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The arrival of a new brother or sister can be unnerving for a toddler. Especially after he has been used to having your undivided attention all this while. Some find it difficult to adjust while others accept the new arrival easily.
Here are 6 important ways to help your firstborn adjust to a new sibling that will certainly help the transition go as smooth as possible.
Preparing older children in advance and helping them feel included in the process right from the time you find out you’re pregnant with your second. Take the time to talk to your child about the new baby on the way. Let your child interact with your belly by talking to it, patting it. Have them feel the kicks and talk to the baby. Involve him in the process by letting him pick out things for the baby’s room, or discuss names together. When it’s time for birth, explain that the new baby will be coming home soon. Be honest with your older kid, and explain that the baby will sleep, eat, and cry most of the time, and won’t be a playmate right away, but will always look up to his older sibling for care & love.
Planning for 1:1 time with your older child is extremely important.
Although a lot of your focus will be on the new baby, especially in the new born stage, it’s important that your older child gets plenty of quality time with you as well.
Stagger your children’s schedules so that the baby goes to bed before your older child and you can enjoy some 1:1 time to reconnect at the end of the day.
Feed your baby in the living room while your older child plays next to you or have your baby nap in the stroller while you play with your older child outside.
Plan outings with your older child from time to time with just the two of you, so you can give them your undivided attention. It can be as simple as going to the park together or you might want to do something more adventurous like see a movie, go to the beach, have lunch out at a cafe or restaurant.
Let your firstborn help at home with a few chores. He could probably help fetch diapers or organise a new set of clothes or fetch blankets or bottles for you. When the baby cries, ask him to gently pat baby’s back or talk softly to them. If he wants to hold the new sibling, set him up next to you and share the baby across your laps. He will surely feel proud to be given some new responsibilities.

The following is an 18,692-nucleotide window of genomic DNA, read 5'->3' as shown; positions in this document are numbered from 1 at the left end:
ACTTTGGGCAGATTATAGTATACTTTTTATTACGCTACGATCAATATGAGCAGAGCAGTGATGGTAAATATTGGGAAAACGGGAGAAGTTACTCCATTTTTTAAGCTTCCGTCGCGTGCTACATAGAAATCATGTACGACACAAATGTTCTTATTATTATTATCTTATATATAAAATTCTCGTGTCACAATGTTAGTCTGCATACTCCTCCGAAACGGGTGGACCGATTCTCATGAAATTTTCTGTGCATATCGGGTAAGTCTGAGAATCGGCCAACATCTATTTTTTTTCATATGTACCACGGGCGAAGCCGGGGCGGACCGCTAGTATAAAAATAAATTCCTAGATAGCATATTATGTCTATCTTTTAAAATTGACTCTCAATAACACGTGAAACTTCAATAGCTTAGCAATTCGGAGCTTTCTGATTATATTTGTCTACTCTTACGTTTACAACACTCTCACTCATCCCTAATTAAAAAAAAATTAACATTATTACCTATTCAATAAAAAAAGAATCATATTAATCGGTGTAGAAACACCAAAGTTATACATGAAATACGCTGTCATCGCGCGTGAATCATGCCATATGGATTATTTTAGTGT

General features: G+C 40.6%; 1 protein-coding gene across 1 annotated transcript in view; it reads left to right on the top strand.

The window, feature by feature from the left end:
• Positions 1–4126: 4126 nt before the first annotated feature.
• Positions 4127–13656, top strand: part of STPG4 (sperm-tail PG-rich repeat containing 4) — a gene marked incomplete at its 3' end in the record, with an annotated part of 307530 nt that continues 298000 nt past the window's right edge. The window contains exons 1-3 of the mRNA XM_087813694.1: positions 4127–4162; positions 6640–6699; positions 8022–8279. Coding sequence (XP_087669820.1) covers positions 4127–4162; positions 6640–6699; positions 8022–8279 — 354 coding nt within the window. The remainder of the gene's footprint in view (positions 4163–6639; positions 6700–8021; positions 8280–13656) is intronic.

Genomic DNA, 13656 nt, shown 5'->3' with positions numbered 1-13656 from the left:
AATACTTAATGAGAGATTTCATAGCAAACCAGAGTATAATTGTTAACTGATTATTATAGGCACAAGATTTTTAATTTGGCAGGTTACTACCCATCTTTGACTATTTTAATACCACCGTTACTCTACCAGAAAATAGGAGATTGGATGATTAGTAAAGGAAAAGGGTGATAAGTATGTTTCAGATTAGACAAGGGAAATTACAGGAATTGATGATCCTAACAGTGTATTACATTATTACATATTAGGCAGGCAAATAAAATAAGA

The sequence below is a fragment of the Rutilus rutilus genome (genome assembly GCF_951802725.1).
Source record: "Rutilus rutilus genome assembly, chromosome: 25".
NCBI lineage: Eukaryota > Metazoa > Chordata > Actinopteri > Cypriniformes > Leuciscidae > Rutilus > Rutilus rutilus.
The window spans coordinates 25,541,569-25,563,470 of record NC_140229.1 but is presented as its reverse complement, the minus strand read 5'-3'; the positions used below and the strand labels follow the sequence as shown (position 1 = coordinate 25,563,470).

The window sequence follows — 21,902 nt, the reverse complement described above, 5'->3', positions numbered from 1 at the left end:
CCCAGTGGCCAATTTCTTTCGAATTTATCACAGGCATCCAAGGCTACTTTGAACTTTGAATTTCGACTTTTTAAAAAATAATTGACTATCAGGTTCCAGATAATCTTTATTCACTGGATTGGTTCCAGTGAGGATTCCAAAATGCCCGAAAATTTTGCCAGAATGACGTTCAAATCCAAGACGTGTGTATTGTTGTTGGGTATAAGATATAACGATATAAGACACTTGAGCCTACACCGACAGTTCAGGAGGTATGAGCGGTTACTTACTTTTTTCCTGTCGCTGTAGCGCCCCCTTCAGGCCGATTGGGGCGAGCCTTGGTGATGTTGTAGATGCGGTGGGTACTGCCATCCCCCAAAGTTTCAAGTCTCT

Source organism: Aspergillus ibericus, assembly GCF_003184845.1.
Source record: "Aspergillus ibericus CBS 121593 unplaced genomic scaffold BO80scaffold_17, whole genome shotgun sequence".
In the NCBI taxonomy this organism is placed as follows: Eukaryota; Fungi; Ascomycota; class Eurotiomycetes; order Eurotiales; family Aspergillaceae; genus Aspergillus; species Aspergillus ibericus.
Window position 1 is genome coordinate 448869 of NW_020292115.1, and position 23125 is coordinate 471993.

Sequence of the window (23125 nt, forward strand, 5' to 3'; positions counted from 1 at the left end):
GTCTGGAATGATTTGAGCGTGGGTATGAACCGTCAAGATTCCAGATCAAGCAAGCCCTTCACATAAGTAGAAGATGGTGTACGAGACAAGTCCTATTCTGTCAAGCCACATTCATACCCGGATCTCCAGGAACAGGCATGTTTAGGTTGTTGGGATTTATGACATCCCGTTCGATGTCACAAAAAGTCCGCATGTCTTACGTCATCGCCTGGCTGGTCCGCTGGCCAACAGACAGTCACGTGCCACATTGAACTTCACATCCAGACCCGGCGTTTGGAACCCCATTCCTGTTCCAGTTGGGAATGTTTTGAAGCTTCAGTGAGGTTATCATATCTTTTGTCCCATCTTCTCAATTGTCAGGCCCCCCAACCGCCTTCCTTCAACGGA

Toddlers are creatures of habit. Practice routines like reading them a bedtime story or eating your usual breakfast together. Participation in routines like reading or storytelling are associated with higher social and emotional school readiness among preschool-age children. Going to playgroup, visiting friends, and telling a bedtime story might be difficult to organise in the first few weeks. But sticking to established routines will help reassure your toddler.
Make sure you praise the help your older child gives you. Whenever you see the older child touching the baby gently, make a positive comment. Make a big fuss about the important "older brother/ older Sister." Increase your little demonstrations of love for your child. Hug and kiss your older child and tell him how proud you are of them. Also, it is essential to avoid comparing siblings, even about seemingly innocent topics such as birth weight, when each first crawled or walked, or who had more hair. Children can interpret these comments as criticisms.
When your older child acts out, try to keep in mind that everything in the toddler’s little world has just changed. They do this both for attention and to see if the boundaries have remained the same while everything else was changing. It’s key for a mother to stay calm and stay consistent. It is hard to be consistent while also tending to the needs of a new born but this will help in the long run.
So, there you have it, our top tips to help your toddler or older child adjust to the idea of having a new sibling. We hope these strategies help to make bringing home your new baby an exciting and enjoyable experience for the whole family.